We then investigated whether these mutant proteins maintain their function. The best known functional activity of ANKRD26 is the modulation of different kinase signaling pathways [4, 7], especially the MAPK/ERK pathway. ANKRD26 regulates ERK phosphorylation in mouse embryonic fibroblasts . Hyperactivation of ERK in human megakaryocytes is the mechanism of thrombocytopenia in THC2 and increased ERK signaling at the level of the myeloid progenitors could contribute to predisposition to myeloid malignancies . In HeLa cells, transfection of either WT or mutant ANKRD26 (but not of the empty vector) resulted in a marked phosphorylation of ERK, while it had no effects on some other signal transduction kinases such as AKT or p38MAPK (Fig. 2a, b). The efficiency of exogenous ANKRD26 in phosphorylating ERK was measured as the p-ERK/ERK ratio weighted for FLAG: this value was 2.7- to 3.3-fold higher for the mutants compared with WT ANKRD26 (Fig. 2c). We concluded that the N-truncated ANKRD26 variants do maintain the ability to activate the ERK pathway of the WT protein and could be even more potent ERK activators than the WT ANKRD26.
Interestingly, the c.3G>A and the c.105C>G variants were not present in an in-house cohort of 510 consecutive control individuals of the same geographic origin (Additional file 1: Methods) and resulted in a significantly higher frequency in our cohort of AML patients in comparison to the non-The Cancer Genome Atlas subset of the Exome Aggregation Consortium (exac.broadinstitute.org), with p values of 0.012 and 0.032 for the c.3G>A and c.105C>G, respectively.
In summary, the analysis of a large case series showed that variants in the ANKRD26 5’UTR are infrequent among non-familial AML patients. However, some apparently sporadic, adult-onset AML cases represent the evolution of an unrecognized THC2. Identification of these cases is imperative especially in patients who are candidates for hematopoietic stem cell (HSC) transplantation from a family donor, in order to avoid the use of HSC from a donor affected by the same inherited disorder. In fact, several reports indicate that the use of HSC from donors with germline mutations predisposing to hematological malignancies resulted in the development of donor-derived leukemia in the recipient and/or poor transplant engraftment [5, 8, 9, 10]. Of note, the sister of patient 1 with THC2 developed chronic myelomonocytic leukemia 2 years after the onset of AML in the proband.
Moreover, we observed that mutations in the ANKRD26 coding sequence resulting in the truncation of the protein N-terminus also have a regulatory effect, causing ANKRD26 overexpression and thus playing a potential role in AML. In fact, ANKRD26 overexpression is the proposed pathogenetic mechanism for both thrombocytopenia and predisposition to AML in THC2 patients . Since none of the patients 2–4 presented thrombocytopenia before AML, we suggest that, unlike THC2 mutations, the coding variants described here induce ANKRD26 overexpression though a mechanism independent of RUNX1/FLI1 interaction with the 5’UTR of the gene and possibly due to increased mRNA stability. In this way, the transcription factors are still able to bind the 5’UTR and downregulate ANKRD26 in megakaryocytes, thus avoiding thrombocytopenia. Whatever the mechanisms of ANKRD26 upregulation, we showed that these N-truncated isoforms are stable in cells and have a strong ability to activate the MAPK/ERK pathway. Although further investigation is required, the present data strongly suggest that N-terminal truncating mutations of ANKRD26 have a potential pathogenetic role in apparently sporadic AML. Since our investigation was restricted to non-familial AML cases, prevalence of ANKRD26 pathogenetic variants in AML could be greater than we found.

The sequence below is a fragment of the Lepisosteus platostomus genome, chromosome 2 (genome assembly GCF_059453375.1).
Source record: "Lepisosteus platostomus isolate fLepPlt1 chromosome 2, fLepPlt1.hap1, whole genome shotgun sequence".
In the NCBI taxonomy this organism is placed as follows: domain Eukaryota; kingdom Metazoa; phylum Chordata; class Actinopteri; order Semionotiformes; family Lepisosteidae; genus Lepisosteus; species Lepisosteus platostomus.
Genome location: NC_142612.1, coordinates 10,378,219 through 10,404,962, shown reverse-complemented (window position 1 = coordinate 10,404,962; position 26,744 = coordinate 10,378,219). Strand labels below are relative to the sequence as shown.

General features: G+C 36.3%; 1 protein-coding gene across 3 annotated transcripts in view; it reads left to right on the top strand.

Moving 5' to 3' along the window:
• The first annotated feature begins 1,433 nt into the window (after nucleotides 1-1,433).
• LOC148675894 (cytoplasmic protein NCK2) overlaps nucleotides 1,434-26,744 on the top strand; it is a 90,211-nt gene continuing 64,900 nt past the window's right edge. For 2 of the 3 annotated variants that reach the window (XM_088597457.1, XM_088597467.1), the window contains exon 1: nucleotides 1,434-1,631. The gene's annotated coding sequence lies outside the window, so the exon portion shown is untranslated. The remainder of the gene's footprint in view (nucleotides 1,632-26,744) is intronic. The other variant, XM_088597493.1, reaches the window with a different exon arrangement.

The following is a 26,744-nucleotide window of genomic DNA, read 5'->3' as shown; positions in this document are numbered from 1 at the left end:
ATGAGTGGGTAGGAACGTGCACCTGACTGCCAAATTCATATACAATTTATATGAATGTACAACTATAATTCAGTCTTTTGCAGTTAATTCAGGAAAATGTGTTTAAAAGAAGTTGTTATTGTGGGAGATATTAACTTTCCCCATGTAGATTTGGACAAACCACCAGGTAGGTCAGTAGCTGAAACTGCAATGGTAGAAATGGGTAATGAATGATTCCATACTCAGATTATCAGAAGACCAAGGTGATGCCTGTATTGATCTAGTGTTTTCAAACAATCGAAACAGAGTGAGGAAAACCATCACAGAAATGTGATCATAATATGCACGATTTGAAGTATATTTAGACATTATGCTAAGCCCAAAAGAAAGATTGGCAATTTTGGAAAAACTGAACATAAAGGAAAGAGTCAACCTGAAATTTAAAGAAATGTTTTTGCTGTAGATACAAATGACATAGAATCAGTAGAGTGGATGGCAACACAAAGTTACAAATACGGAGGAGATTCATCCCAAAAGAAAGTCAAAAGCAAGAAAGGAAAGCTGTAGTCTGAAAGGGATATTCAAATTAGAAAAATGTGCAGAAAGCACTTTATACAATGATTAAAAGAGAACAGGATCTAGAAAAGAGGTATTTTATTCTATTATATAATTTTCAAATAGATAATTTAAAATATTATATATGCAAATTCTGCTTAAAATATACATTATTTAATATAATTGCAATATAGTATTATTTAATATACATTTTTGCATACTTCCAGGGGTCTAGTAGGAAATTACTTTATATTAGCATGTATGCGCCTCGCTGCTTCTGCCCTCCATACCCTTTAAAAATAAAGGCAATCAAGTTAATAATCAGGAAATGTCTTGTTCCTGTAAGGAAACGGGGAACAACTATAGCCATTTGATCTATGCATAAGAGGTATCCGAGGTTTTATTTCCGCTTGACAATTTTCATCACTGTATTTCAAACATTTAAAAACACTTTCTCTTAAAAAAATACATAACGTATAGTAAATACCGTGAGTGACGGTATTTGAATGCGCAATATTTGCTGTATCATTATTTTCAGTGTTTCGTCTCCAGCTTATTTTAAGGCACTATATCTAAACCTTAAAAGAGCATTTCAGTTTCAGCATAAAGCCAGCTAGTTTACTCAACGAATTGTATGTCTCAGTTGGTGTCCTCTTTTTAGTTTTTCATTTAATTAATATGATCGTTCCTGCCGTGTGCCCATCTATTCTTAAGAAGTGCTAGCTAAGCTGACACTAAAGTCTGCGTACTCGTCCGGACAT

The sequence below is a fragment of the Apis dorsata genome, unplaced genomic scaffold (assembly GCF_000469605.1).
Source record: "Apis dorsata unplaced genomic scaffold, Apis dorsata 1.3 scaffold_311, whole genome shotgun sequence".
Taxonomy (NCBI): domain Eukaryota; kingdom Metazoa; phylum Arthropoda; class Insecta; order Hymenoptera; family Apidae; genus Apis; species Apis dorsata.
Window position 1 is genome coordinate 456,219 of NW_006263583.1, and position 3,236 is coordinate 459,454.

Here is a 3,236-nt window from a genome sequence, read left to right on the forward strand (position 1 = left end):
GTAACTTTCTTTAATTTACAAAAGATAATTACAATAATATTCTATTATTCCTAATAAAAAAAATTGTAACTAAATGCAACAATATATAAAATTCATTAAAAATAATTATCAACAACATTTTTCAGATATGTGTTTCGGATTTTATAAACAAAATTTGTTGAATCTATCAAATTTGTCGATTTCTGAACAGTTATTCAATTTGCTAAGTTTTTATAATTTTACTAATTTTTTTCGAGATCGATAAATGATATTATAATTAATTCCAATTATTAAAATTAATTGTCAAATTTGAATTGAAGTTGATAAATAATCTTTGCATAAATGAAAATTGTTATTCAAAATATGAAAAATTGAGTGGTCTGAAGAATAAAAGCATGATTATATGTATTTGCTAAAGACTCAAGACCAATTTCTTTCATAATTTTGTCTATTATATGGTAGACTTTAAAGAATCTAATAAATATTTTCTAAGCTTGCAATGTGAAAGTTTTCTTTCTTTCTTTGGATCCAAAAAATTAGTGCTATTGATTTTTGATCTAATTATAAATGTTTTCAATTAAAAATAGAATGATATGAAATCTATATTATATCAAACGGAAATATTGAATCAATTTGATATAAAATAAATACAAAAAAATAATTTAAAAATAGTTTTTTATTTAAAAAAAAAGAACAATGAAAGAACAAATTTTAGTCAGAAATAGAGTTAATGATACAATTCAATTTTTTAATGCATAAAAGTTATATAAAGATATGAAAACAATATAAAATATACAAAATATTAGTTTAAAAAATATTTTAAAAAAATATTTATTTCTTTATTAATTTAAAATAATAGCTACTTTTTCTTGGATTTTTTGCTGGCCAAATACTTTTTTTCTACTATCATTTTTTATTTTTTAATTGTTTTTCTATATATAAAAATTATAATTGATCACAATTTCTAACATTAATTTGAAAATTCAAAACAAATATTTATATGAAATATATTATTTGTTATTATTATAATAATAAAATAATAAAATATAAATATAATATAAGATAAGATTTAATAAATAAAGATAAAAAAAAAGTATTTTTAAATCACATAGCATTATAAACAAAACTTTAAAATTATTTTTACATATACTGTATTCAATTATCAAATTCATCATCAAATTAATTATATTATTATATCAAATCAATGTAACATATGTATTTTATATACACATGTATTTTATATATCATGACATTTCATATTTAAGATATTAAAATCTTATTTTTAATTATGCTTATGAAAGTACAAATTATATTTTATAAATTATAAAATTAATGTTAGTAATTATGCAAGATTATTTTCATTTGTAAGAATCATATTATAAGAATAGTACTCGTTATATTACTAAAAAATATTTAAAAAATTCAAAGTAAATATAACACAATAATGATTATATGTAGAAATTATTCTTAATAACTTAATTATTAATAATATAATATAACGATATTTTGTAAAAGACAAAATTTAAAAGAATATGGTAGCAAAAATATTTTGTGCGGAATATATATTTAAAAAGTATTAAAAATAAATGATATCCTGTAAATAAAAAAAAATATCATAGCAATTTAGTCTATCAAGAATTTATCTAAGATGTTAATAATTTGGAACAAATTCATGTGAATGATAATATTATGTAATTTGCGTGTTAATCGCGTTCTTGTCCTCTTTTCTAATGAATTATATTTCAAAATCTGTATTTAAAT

This work was supported in part by grants from the Telethon Foundation, Italy (GGP10089), the Cariplo Foundation, Italy (2012–0529, 2010–0807), the Italian Ministry of Health (RF-2010-2310098), and the Intramural Research Program of the NIH, National Cancer Institute, Center for Cancer Research.
Availability of data and materials
All data generated and analyzed during the current study are included in the submitted article and its supplementary information file. Materials as well as additional information are available from the corresponding author on reasonable request.
CM, MS, and AP designed the research, interpreted the data, and wrote the manuscript. GSi, GM, and GSa designed the research, enrolled the patients, and interpreted the data. MT and IP designed the research and interpreted the data. IC, VB, TP, FM, and SA performed the experiments and interpreted the data. All the authors critically revised the manuscript and approved the final version.
The authors declare that they have no competing interests.
Consent for publication
The four individuals whose ANKRD26 mutations and clinical data are reported in the paper provided written informed consent for publication in an anonymous form.
Ethics approval and consent to participate
The study was approved by the Institutional Review Board of the Institute of Hematology “L. and A. Seràgnoli”, University of Bologna, Bologna, Italy, and the Institutional Review Board of the San Luigi Hospital, University of Turin, Orbassano, Turin, Italy—the two institutions that enrolled the patients. All patients provided written informed consent in accordance with the Declaration of Helsinki.